RobinNC
RobinNC
@robinnc
2 weeks ago
6 posts

I hope you all had a great Thanksgiving.  Instead of crawling the mall or online shopping, I spent my Black Friday cleaning up the new-to-me dulcimer.  The top had separated from the sides a little, and there was a small crack in the headstock, so repairs were in order. With that done, I went on to the clean up process.  It was really gunky but cleaned up great.   I ended up making a new nut from one that came from a mandolin and adjusting the bridge.  It put me right where I need to be.   

The only problem I see now is that the frets are quite skinny (sorry no measurement here, but I'm familiar with fret size on mandolins and guitars and can tell relative size).  I am wondering if I should try to replace the frets with something a bit larger.  The frets also seem to be well worn and probably need to be replaced anyway.

The tuners were stiff and super gunky. I cleaned the buttons, cleaned the gears and posts, and oiled the gears. The tuners now turn smoothly and hold the tuning well. I'm pleased that they did work out okay since I figured I'd have to replace them.

After cleaning it all up, I researched wood and think it is made of honduran mahogany with a walnut fingerboard, and after further inspection think it may be solid wood.  The strings that were installed on the dulcimer were apparently guitar strings that were way too hefty for this 31 -inch instrument. I put on some d'Addario dulcimer strings tuned DAA, and now it has a resonant and mellow tone. 

For a free dulcimer I can't be more pleased.  Now to learn how to play it. I ordered a couple of Mel Bay books and will start on the learning process in the next few days.

Thanks for your insight and assistance with this.  You got me on the right track.

 


updated by @robinnc: 11/30/19 11:00:00AM
Ken Hulme
Ken Hulme
@ken-hulme
2 weeks ago
1,647 posts

Not old, not a kit.  But I can't tell you right off which of several companies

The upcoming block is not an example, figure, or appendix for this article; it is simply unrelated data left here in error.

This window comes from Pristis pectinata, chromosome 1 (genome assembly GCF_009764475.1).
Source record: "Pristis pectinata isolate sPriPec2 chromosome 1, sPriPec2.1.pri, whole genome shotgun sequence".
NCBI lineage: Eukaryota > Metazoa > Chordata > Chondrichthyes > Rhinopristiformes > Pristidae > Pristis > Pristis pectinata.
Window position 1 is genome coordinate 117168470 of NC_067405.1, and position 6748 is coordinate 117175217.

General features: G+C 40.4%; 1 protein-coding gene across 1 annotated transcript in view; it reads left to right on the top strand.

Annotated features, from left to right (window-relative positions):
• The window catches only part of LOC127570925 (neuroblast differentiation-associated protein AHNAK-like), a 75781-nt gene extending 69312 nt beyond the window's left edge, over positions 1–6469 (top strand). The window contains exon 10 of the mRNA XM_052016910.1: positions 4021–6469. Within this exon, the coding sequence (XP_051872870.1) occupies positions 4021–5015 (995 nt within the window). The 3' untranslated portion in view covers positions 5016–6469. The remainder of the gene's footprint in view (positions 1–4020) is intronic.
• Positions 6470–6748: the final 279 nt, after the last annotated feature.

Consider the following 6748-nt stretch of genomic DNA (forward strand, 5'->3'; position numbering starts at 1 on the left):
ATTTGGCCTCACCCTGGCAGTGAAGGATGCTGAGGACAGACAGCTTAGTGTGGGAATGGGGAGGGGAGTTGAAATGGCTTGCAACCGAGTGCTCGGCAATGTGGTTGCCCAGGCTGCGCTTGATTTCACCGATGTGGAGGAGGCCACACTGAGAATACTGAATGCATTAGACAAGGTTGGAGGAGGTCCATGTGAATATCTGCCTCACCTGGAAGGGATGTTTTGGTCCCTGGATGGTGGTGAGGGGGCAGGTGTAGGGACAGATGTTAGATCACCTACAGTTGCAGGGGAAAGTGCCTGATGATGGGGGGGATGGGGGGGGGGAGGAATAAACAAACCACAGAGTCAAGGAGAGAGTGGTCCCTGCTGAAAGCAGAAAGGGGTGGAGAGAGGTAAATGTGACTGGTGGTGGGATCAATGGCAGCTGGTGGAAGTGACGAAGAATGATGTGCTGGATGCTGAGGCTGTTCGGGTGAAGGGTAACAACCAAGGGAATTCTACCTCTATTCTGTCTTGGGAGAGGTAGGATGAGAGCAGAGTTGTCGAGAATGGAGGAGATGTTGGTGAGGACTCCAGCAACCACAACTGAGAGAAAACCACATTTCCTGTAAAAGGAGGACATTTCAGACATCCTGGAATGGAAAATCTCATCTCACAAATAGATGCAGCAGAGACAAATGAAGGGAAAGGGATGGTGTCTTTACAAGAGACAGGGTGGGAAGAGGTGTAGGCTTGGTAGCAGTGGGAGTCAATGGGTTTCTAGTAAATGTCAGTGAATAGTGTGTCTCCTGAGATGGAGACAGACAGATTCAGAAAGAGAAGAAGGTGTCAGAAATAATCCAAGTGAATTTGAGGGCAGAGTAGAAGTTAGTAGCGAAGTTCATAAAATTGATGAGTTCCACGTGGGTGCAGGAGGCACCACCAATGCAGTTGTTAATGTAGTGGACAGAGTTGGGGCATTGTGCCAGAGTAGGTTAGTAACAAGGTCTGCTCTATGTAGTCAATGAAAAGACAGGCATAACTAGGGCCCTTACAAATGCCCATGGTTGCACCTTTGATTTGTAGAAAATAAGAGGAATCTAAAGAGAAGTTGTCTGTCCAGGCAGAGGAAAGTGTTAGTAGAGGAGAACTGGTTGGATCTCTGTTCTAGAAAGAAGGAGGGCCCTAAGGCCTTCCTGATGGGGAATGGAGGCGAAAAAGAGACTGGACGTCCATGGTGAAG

built it. 

You can certainly play in DAd tuning on that instrument, but you cannot play both in DAd (called Mixolydian Mode, with the 7th note of the scale flatted) and play in DAA the Major Scale (called Ionian Mode).    Greg is correct that you will find it easier to play in DAA, which is actually used for about 95% of the folk and pre-20th century popular music in the world.


updated by @ken-hulme: 11/27/19 08:41:44AM
RobinNC
RobinNC
@robinnc
2 weeks ago
6 posts

Thank you.  You confirmed my suspicions it is diatonic.  I just ordered some new strings 12-12-22 and will restring in a few days.  In the meantime I'm going to start cleaning it up.  Have a good Thanksgiving!

Banjimer
Banjimer
@greg-gunner
2 weeks ago
99 posts

From your picture, it looks like you have traditional diatonic fretting on your dulcimer.  In practical terms, that pretty much eliminates D-A-d tuning for playing a "D" major scale.  To play a major scale in D-A-d tuning, you would need a 6 1/2 fret (an extra fret not available on your dulcimer).  If you had that fret and tuned to D-A-d, the "D" major scale would begin on the melody string at the nut and go up the fretboard one fret at a time skipping the 6th fret and using the 6 1/2 fret instead.

Your diatonic fretboard will work best with D-A-A tuning.  In D-A-A tuning the "D" major scale would begin on the melody string at the 3rd fret and proceed up the fretboard to the 10th fret.  No extra frets are needed in this tuning.

D-A-d tuning could be used on your dulcimer to play in the Mixolydian mode, but as a beginner you are better off staying away from modes until you can play several tunes on the dulcimer that you have.  Modes can be somewhat confusing for beginners.  When you are ready to try out D-A-d and other alternative tunings, you can have a luthier install a 6 1/2 fret on your dulcimer, if you like.

RobinNC
RobinNC
@robinnc
2 weeks ago
6 posts